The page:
A concentric circles candlewick spread.

On the surface, a study in white sounds pretty bland, but the textiles exhibition on view at the American Folk Art Museum underlines the U.S.'s fascination with neoclassicism and the importance of white in the past.

NEW YORK — On the surface, a study in white sounds pretty bland, but the textiles exhibition on view at the American Folk Art Museum underlines the U.S.’s fascination with neoclassicism and the importance of white in the past.

Ten all-white bedcovers are the focus of the exhibition. Known as whiteworks, they feature exquisite needlework including stuffing, cording and embroidered candlewicking. Stuff work — motifs that were outlined with quilting and filled with batting — are showcased in the Cotton Inc.-sponsored exhibit, which runs through Sept. 17. Senior curator Stacy Hollander has also sprinkled in intricate monochromatic needleworks, known as print works, and 18 evocative marble dust drawings. Hence, the exhibition’s title, “White on White (and a little gray).” All three art forms highlight the female response to neoclassicism from the Federal era through the 19th century.

“I love how the whiteworks in such a subtle way permitted women to have this enormous presence and intellectual movement,” said Hollander, referring to the neoclassical revolution of women through their artistic contributions.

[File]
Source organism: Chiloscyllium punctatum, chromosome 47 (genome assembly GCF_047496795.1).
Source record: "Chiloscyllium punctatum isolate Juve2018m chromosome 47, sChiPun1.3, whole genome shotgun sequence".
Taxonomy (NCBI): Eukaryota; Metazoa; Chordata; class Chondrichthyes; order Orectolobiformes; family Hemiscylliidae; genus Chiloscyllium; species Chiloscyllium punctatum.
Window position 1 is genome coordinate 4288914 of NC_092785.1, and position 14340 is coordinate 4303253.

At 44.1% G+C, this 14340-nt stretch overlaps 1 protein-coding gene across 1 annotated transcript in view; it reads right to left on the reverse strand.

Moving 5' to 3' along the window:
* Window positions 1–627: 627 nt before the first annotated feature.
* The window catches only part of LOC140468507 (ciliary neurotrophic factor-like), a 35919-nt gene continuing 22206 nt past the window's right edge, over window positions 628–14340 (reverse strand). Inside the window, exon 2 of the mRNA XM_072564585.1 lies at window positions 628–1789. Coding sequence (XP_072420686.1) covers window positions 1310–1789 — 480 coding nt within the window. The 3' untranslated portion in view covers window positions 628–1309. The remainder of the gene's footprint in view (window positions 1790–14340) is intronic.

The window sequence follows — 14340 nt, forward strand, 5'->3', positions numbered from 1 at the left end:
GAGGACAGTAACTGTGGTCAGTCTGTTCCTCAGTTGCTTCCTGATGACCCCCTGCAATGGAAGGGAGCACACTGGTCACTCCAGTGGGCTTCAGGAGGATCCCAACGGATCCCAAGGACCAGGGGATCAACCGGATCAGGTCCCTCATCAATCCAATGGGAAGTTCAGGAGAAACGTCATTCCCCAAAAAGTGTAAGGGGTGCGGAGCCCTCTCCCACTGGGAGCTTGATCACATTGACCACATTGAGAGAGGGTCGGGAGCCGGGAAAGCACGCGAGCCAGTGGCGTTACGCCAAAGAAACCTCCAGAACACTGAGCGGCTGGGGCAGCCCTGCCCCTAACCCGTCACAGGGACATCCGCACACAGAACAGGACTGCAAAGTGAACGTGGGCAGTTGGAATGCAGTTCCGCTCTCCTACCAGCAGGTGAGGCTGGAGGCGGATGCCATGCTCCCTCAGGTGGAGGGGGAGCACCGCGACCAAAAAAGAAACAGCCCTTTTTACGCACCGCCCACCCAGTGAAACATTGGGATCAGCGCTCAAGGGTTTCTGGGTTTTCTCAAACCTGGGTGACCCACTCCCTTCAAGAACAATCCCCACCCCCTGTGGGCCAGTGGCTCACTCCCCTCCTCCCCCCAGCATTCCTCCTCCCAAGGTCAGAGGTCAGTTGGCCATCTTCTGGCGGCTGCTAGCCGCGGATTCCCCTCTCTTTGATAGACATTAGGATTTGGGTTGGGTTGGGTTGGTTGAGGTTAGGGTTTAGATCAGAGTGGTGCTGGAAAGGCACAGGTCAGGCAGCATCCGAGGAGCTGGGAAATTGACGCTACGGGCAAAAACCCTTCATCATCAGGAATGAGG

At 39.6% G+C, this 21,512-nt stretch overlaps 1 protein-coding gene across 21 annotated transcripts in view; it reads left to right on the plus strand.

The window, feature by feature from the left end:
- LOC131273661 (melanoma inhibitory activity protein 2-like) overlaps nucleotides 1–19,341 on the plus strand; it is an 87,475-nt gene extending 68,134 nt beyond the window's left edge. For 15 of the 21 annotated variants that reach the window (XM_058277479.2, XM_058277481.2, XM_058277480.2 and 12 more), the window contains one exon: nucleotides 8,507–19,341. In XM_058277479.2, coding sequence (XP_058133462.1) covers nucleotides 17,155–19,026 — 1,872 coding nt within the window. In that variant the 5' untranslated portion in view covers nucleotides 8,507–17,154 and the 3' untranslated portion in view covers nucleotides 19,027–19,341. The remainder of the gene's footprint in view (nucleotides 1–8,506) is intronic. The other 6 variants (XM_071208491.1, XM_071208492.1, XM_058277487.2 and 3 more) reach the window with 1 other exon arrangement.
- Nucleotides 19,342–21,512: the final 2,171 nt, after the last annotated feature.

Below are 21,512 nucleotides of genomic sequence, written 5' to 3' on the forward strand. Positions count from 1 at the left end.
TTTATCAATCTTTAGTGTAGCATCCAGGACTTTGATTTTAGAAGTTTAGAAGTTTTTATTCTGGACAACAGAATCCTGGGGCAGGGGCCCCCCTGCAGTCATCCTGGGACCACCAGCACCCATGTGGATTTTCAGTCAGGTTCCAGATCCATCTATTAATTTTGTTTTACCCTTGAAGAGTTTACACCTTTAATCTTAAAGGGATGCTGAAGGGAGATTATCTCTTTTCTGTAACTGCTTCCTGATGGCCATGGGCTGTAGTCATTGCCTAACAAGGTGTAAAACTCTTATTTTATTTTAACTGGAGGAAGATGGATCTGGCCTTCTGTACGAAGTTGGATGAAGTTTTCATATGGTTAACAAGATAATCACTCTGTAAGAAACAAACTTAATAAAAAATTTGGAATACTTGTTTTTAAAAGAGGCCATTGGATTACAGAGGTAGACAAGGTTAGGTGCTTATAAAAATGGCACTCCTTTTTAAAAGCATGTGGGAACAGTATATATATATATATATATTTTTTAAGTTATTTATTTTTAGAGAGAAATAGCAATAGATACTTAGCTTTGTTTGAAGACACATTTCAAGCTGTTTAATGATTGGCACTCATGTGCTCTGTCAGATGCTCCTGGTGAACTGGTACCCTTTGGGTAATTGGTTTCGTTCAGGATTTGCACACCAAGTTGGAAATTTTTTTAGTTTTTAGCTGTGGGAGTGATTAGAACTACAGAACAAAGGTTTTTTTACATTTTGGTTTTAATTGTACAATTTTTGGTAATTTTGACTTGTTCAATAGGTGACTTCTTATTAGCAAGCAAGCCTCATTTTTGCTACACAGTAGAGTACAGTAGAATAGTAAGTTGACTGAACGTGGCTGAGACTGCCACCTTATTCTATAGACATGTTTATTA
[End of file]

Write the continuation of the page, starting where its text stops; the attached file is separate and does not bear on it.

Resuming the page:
Visitors get clued into that from the start, where show notes inform them, “In the 18th-century imagination, the crystalline austerity sought in neoclassical decorative arts could only be captured in the incorruptibility of whites that invoked the purity and timelessness of classical antiquity. The whiteness of white, comprising all colors and reflecting light, was the perfect metaphor for the Age of Enlightenment.” The exhibition also hints at the fashion of the times. A few of the printworks include an image of a woman wearing a column dress — common attire in the early 18th century. Through her research, Hollander said she learned while wearing this common early 18th-century attire “women were urged to stand fashionably still like statues.” She found all sorts of amusing stories about the hazards of wearing such restrictive dresses, including one of a young girl who couldn’t even walk up the stairs in one. Another faced a dilemma when she spilled boiling water. Once the laws of fashion and nature clashed, she knew she had to make a split-second decision, Hollander said: Fashion called for her to stand still, but nature made her leap aside.

To tie into the “White on White” exhibition, Cotton Inc. hosted a panel discussion titled “Beyond White: The Psychology of Color” last month. Hosted by In Style’s Hal Rubenstein, the event examined the significance of color in fashion-trend forecasting, interior design and in our daily lives. Panelists included interior decorator Jamie Drake, Cotton’s director of product trend analysis group, Kathryn Gordy-Novakovic, and doctors Joerg Bose and Jean Petrucelli.

This story first appeared in the June 7, 2006 issue of WWD. Subscribe Today.

“One thing that was really nice was we felt there was a real appreciation for color,” Gordy-Novakovic said. It’s used in every aspect of our lives. Sometimes we may not think consciously about color but we project something with the colors we choose. There was the overall sense that color has such an intense impact — it goes beyond just apparel. It’s in the home, on packaged goods and is important in so many ways.”

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